Then, her first building completed subsequently in her own right, the KDV Golf and Tennis Academy on Queensland’s Gold Coast, scored her and Shiro “a hole in one” when, in June 2017, it won the 2017 Queensland state award for commercial architecture.
Above: KDV Golf and Tennis Academy, Carrara, Gold Coast, Queensland
In its January-February 2018 edition, Architecture Australia magazine gave it generous coverage, and there is a link to that feature article here.
After winning the Queensland award, Hiromi’s first media interview was also published here in the Australian Design Review.
But, when working for Harry Seidler, Hiromi had already proven her ability to create unexpected financial benefits for developers.
Our commercial differentiator: Delivering design-driven windfalls for commercial multi-residential developers
At Seider’s, Hiromi earnt Harry’s esteem not least by doing just precisely this, securing her developer client an unforeseen bonus of more than $5 million when she designed an unexpected extra unit into each of 11 of 16 floors of the North Apartments building in Sydney’s Goulburn Street.
Being extremely skilled and disciplined with tight spaces is baked into her practices as a product of her Japanese architectural background and the pressures of having repeatedly had to prove her space-economising abilities to Japan’s banker-investors when working there during its economic-growth “bubble” years.
Likewise, on a current apartment-development project in southern Sydney comprising a requirement for 60 units, her design has yielded an extra four, bringing its total to 64 units.
Shiro exists to create attention-grabbing spaces to feel good about
On the KDV Golf and Tennis Academy’s completion, we were given feedback independently by groups representing each of two prestigious visiting Queensland property developers that the design characteristics that bathe its interior so generously in natural light made the project “feel good.”
Its striking appearance aside, this was also a notably inexpensive building, built on time and to budget.
We are now working for our client, KDV Sport, on its follow-up project, its student accommodation block, designed to house top-flight international sporting students in an environment that simply must follow this same “feel good” rule.
Presenting and producing new and better ways of living and working
With its form and functionality, the KDV Sport accommodation facility’s design demonstrates a model environment for any development needing to incorporate amenities shared by groups with common requirements alongside private, individual living spaces.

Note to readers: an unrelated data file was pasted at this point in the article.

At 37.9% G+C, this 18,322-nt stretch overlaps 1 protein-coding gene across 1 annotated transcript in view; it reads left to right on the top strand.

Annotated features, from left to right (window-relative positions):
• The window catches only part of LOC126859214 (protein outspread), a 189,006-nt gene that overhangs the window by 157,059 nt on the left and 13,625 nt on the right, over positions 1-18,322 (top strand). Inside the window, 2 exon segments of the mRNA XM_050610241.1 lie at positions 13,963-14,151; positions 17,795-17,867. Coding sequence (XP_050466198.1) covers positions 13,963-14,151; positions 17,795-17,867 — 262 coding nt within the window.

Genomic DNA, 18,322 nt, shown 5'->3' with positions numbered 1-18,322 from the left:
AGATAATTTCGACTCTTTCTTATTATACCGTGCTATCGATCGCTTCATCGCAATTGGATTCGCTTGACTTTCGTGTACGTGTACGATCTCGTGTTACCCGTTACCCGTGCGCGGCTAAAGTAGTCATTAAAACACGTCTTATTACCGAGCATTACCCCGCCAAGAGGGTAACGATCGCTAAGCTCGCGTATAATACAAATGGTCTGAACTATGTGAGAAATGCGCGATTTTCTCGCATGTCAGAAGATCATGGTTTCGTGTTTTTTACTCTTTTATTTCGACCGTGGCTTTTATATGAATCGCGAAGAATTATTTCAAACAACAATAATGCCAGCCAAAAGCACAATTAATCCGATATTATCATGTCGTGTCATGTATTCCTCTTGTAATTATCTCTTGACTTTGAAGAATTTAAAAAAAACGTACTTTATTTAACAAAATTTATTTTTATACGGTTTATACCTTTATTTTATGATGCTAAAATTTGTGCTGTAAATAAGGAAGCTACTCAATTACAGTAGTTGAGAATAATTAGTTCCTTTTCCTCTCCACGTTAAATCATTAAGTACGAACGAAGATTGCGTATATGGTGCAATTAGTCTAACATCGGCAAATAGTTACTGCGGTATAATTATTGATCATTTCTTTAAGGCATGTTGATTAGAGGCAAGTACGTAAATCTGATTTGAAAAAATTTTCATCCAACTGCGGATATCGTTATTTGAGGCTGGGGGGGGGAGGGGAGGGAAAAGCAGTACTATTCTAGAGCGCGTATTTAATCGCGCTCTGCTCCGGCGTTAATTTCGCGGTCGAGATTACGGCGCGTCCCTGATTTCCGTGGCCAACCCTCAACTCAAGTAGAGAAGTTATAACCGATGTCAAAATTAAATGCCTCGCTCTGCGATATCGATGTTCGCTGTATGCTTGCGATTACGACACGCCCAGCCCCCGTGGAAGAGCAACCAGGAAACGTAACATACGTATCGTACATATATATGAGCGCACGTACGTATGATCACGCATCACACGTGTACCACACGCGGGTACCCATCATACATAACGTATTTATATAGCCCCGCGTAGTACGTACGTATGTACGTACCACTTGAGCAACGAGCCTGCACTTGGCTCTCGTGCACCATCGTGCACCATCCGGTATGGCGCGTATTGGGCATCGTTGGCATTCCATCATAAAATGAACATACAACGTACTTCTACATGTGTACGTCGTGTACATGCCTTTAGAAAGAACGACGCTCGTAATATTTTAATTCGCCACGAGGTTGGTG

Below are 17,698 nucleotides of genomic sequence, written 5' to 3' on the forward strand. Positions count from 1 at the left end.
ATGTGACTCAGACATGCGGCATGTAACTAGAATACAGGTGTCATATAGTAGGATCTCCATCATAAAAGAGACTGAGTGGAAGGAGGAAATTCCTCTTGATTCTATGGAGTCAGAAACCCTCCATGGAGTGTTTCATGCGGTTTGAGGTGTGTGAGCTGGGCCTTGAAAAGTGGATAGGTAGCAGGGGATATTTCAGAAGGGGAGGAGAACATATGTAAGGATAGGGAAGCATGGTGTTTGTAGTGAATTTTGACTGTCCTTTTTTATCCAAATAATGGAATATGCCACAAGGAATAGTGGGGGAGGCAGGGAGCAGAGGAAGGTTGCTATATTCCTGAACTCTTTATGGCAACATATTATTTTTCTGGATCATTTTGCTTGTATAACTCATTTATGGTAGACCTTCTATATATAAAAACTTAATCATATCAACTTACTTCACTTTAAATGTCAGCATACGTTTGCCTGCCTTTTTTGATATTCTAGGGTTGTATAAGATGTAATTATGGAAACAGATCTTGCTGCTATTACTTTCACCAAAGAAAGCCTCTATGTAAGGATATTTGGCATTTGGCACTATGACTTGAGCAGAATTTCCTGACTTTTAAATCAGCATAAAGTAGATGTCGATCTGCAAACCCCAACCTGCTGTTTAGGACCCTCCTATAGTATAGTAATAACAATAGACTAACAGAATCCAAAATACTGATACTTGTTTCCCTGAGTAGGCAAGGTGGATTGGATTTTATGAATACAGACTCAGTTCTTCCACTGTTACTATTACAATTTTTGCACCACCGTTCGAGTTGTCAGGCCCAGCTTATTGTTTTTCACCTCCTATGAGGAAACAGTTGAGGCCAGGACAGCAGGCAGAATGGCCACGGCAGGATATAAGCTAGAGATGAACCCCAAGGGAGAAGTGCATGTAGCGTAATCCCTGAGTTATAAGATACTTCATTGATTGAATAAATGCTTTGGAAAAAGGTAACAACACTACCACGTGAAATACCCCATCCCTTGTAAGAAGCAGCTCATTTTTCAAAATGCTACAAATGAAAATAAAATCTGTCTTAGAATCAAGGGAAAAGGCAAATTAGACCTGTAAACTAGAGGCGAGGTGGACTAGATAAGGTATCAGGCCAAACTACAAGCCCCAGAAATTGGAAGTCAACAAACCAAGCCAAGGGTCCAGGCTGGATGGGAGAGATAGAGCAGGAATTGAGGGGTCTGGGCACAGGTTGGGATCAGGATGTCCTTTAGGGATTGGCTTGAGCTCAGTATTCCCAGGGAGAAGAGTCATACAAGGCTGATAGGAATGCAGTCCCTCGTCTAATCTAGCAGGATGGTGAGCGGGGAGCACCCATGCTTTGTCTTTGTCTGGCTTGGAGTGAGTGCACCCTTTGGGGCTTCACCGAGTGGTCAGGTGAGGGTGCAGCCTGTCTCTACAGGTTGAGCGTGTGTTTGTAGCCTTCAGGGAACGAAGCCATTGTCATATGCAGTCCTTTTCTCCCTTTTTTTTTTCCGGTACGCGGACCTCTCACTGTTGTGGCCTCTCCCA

And because our design of high-ticket sports living quarters has given us experience in hospitality, sport and leisure, we wish to extend this expertise in collaborations that advance the development of such shared facilities in new ways of living.
Such design extends most naturally to welcoming residential spaces that facilitate retirement, aged and village living, build to rent and coliving, but also coworking and modern, creative workspaces. In any of these, their users must feel at their most comfortable and productive best. We believe there may even be a place in the world for “boarding houses for rich people.”
Working with those who wish to capture better the knowledge of users by using state of the art briefing practices will enable us further to design and deliver yet more optimal new places in which to live and work.
Growing single-dwelling residential expertise
In residential, although we never set out specifically to design houses, at around the time as Hiromi won the Queensland architecture award, we were also invited to submit three of our house designs for inclusion in the television show Grand Designs Australia.
This dramatic luxury home we currently have under construction on the Parramatta River waterfront, NSW, aside (which is being built for the family of a successful multi-residential developer), the other two were in Kellyville, NSW, and Gordon, NSW.
In the Parramatta River waterfront house video, we’ve taken a bit of licence with the background, but the illustration is otherwise faithful to what is being built.